27 January 2001
26/1 (Australia Day)–Prague
I’ve been in Prague almost a week now and for most of that time I’ve been ill. Something’s attacking my eyes, nose and throat. The worst of it passed a few days ago, but there hasn’t been much improvement since. (Last night, after playing two games of chess with an Andrea, I was forced to retire to bed. (This was about 8 o’clock.) I was planning to just nap but ended up sleeping for 12 hours.) So this is why I haven’t seen much of the city.
I have been reading. I read Henry James’s novella “The Aspern Papers” (a weak, ridiculous mystery with a one-sentence plot and lame conclusion, populated with pathetic characters who say and do almost nothing for weeks on end) and then I read Flaubert’s “Madame Bovary” (much more worthwhile, I must have liked it because I read the last 80 pages or so in bed, by torchlight) and then, most recently, all but two stories of Milan Kundera’s “Laughable Loves” (also excellent).
But, I have seen some of Prague. Prague is very pretty and is filled with many beautiful things. I have scrappy, uninteresting, notes on several things that I won’t type: the Charles Bridge deserves its fame; Prague can be relatively cheap; there are a large number of not-very-good Italian restaurants in Prague, and a surprising number of Chinese ones (run by actual Chinese people).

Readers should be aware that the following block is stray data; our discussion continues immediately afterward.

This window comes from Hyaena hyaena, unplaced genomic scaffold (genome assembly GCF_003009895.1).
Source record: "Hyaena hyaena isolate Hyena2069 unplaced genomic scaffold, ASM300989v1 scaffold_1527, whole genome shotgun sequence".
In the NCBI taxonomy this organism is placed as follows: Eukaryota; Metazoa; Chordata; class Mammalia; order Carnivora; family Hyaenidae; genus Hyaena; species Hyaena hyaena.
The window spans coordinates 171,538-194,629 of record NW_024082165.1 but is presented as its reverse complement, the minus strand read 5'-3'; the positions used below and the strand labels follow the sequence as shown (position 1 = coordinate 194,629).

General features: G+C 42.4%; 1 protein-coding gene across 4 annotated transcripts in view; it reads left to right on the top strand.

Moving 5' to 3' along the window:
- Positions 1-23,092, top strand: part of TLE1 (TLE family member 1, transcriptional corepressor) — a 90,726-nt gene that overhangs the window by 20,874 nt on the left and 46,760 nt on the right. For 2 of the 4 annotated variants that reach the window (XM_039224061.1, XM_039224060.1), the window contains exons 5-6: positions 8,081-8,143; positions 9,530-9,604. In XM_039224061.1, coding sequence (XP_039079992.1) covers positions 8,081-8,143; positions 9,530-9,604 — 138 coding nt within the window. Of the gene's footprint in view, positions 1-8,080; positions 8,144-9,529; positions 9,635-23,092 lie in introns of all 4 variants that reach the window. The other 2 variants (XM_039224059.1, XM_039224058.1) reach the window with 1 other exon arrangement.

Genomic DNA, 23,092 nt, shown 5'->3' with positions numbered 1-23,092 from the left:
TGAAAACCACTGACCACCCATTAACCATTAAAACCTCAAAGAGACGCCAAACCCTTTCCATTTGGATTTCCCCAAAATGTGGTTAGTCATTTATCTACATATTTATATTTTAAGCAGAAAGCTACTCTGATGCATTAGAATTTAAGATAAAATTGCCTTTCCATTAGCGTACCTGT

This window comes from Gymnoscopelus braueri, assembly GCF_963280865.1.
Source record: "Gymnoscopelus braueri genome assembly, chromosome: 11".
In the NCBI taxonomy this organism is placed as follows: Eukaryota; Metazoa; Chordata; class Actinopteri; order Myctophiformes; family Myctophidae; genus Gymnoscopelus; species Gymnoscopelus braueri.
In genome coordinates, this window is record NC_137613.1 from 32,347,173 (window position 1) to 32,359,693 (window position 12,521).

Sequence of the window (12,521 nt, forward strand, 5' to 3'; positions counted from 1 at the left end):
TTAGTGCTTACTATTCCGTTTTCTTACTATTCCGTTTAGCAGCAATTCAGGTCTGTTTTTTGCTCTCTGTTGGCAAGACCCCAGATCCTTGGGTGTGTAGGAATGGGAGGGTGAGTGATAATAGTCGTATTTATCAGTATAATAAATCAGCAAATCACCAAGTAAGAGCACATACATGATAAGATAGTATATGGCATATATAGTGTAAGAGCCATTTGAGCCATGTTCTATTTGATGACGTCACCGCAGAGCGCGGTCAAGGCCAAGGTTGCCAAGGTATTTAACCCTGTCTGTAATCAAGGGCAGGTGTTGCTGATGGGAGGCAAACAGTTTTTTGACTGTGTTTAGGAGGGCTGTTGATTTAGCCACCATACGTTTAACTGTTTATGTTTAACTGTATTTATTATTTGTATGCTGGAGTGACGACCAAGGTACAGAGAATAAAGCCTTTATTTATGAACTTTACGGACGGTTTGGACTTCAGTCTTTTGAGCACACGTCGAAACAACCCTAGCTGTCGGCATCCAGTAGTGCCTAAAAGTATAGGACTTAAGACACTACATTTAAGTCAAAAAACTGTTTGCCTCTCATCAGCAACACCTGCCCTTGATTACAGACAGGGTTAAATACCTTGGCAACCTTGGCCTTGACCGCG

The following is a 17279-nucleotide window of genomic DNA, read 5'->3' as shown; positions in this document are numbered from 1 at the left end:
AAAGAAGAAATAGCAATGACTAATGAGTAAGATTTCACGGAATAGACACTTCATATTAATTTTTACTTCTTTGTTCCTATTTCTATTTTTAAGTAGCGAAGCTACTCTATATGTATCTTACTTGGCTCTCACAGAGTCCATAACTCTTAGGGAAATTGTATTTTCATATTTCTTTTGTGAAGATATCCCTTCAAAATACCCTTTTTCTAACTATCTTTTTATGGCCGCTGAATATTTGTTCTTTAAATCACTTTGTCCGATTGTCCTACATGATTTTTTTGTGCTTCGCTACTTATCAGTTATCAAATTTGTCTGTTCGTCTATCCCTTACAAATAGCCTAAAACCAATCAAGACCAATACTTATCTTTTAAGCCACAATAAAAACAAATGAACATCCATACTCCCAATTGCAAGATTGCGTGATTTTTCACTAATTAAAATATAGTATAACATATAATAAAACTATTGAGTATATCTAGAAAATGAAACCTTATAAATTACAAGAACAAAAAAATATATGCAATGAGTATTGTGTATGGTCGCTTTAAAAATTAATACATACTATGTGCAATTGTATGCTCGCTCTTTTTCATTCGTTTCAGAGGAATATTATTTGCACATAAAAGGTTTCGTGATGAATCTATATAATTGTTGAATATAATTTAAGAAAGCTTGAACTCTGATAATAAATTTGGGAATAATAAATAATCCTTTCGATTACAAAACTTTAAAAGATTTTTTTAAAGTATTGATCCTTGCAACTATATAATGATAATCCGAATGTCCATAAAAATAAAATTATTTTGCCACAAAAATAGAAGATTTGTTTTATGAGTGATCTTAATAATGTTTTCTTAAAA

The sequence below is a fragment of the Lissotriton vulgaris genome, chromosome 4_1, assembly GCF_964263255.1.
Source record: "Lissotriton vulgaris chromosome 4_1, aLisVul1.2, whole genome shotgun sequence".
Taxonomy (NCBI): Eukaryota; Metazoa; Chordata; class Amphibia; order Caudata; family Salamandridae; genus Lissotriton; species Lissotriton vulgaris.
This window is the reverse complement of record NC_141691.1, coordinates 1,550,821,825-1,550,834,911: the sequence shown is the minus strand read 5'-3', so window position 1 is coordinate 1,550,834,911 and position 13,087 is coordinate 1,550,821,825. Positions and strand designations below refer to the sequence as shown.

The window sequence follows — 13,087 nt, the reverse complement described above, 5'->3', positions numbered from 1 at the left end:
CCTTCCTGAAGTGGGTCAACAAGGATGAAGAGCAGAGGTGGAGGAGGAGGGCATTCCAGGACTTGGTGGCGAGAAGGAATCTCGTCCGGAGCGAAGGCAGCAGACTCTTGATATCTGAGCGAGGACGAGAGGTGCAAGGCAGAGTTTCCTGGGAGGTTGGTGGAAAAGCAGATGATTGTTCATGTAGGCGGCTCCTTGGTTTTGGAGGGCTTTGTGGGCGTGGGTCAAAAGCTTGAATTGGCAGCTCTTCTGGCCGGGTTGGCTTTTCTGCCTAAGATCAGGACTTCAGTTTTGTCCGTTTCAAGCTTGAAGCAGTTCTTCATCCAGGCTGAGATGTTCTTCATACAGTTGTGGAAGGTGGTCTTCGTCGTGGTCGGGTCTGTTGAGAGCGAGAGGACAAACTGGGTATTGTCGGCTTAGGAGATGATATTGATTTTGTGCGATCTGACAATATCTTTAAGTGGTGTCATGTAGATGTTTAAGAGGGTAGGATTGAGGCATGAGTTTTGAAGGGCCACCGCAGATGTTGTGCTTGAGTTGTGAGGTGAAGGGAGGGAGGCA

One of the most noteworthy things about Prague is the size of the English-speaking population. I don’t know why there are so many expats here. Perhaps one of the reasons is that it’s very easy to feel wanted here. As an English-speaker in Paris, say, you don’t have shit Parisians want. But here in Prague, they want your money, they want your English-speaking skills (one guy I spoke to got a job teaching English by saying No, he didn’t have any teaching experience but Yes, he thought it was something he’d enjoy), they want your Western sophistication. It’s nice to feel so wanted. And you also get to feel smug: as someone coming from a rich Western country, you can look down upon Prague’s fleet of unscrupulous taxi drivers and corruptible police force. You can think “nice try” when you hear their experiments with rock music. The Czech Republic got capitalism, but she wants to learn English, to drink Coke and eat at McDonald’s, to join the EU, to become more Western–in other words, to become more like you. All this is both attractive and reassuring to young, unattached, undecided, twenty-somethings. I’m over-stating my case in the name of provocativeness and hell, I’ve been here less than a week (and talked to less than 10 expats), but this is the thought that occurred to me this morning as I ate breakfast and I figured I should record it.